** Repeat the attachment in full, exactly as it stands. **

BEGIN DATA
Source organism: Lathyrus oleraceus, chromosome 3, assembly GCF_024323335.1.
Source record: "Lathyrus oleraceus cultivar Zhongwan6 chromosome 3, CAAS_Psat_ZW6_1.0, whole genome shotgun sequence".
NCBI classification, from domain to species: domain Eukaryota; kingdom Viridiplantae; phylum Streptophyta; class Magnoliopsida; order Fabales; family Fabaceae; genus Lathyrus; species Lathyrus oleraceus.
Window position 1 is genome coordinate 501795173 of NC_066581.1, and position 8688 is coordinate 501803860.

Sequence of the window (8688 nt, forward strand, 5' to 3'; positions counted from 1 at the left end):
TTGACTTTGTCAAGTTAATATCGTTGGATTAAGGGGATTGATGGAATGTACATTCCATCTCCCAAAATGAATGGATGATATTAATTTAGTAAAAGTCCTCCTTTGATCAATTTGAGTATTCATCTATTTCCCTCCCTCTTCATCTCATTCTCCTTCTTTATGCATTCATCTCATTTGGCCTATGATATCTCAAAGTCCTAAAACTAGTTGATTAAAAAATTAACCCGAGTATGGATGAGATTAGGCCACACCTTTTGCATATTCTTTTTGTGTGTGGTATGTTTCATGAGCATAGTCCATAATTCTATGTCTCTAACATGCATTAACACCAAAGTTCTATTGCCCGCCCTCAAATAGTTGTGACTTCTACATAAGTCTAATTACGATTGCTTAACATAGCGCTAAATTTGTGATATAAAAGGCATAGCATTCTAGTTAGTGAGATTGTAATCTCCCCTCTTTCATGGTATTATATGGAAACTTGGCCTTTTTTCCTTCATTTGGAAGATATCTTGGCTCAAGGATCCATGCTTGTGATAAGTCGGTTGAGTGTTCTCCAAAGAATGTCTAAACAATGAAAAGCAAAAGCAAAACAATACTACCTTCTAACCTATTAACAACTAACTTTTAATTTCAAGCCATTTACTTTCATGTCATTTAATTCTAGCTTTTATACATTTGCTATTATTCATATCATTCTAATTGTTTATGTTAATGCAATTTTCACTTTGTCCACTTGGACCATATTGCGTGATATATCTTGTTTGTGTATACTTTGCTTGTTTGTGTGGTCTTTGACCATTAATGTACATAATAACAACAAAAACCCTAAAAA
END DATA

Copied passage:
Source organism: Lathyrus oleraceus, chromosome 3, assembly GCF_024323335.1.
Source record: "Lathyrus oleraceus cultivar Zhongwan6 chromosome 3, CAAS_Psat_ZW6_1.0, whole genome shotgun sequence".
NCBI classification, from domain to species: domain Eukaryota; kingdom Viridiplantae; phylum Streptophyta; class Magnoliopsida; order Fabales; family Fabaceae; genus Lathyrus; species Lathyrus oleraceus.
Window position 1 is genome coordinate 501795173 of NC_066581.1, and position 8688 is coordinate 501803860.

Sequence of the window (8688 nt, forward strand, 5' to 3'; positions counted from 1 at the left end):
TTGACTTTGTCAAGTTAATATCGTTGGATTAAGGGGATTGATGGAATGTACATTCCATCTCCCAAAATGAATGGATGATATTAATTTAGTAAAAGTCCTCCTTTGATCAATTTGAGTATTCATCTATTTCCCTCCCTCTTCATCTCATTCTCCTTCTTTATGCATTCATCTCATTTGGCCTATGATATCTCAAAGTCCTAAAACTAGTTGATTAAAAAATTAACCCGAGTATGGATGAGATTAGGCCACACCTTTTGCATATTCTTTTTGTGTGTGGTATGTTTCATGAGCATAGTCCATAATTCTATGTCTCTAACATGCATTAACACCAAAGTTCTATTGCCCGCCCTCAAATAGTTGTGACTTCTACATAAGTCTAATTACGATTGCTTAACATAGCGCTAAATTTGTGATATAAAAGGCATAGCATTCTAGTTAGTGAGATTGTAATCTCCCCTCTTTCATGGTATTATATGGAAACTTGGCCTTTTTTCCTTCATTTGGAAGATATCTTGGCTCAAGGATCCATGCTTGTGATAAGTCGGTTGAGTGTTCTCCAAAGAATGTCTAAACAATGAAAAGCAAAAGCAAAACAATACTACCTTCTAACCTATTAACAACTAACTTTTAATTTCAAGCCATTTACTTTCATGTCATTTAATTCTAGCTTTTATACATTTGCTATTATTCATATCATTCTAATTGTTTATGTTAATGCAATTTTCACTTTGTCCACTTGGACCATATTGCGTGATATATCTTGTTTGTGTATACTTTGCTTGTTTGTGTGGTCTTTGACCATTAATGTACATAATAACAACAAAAACCCTAAAAA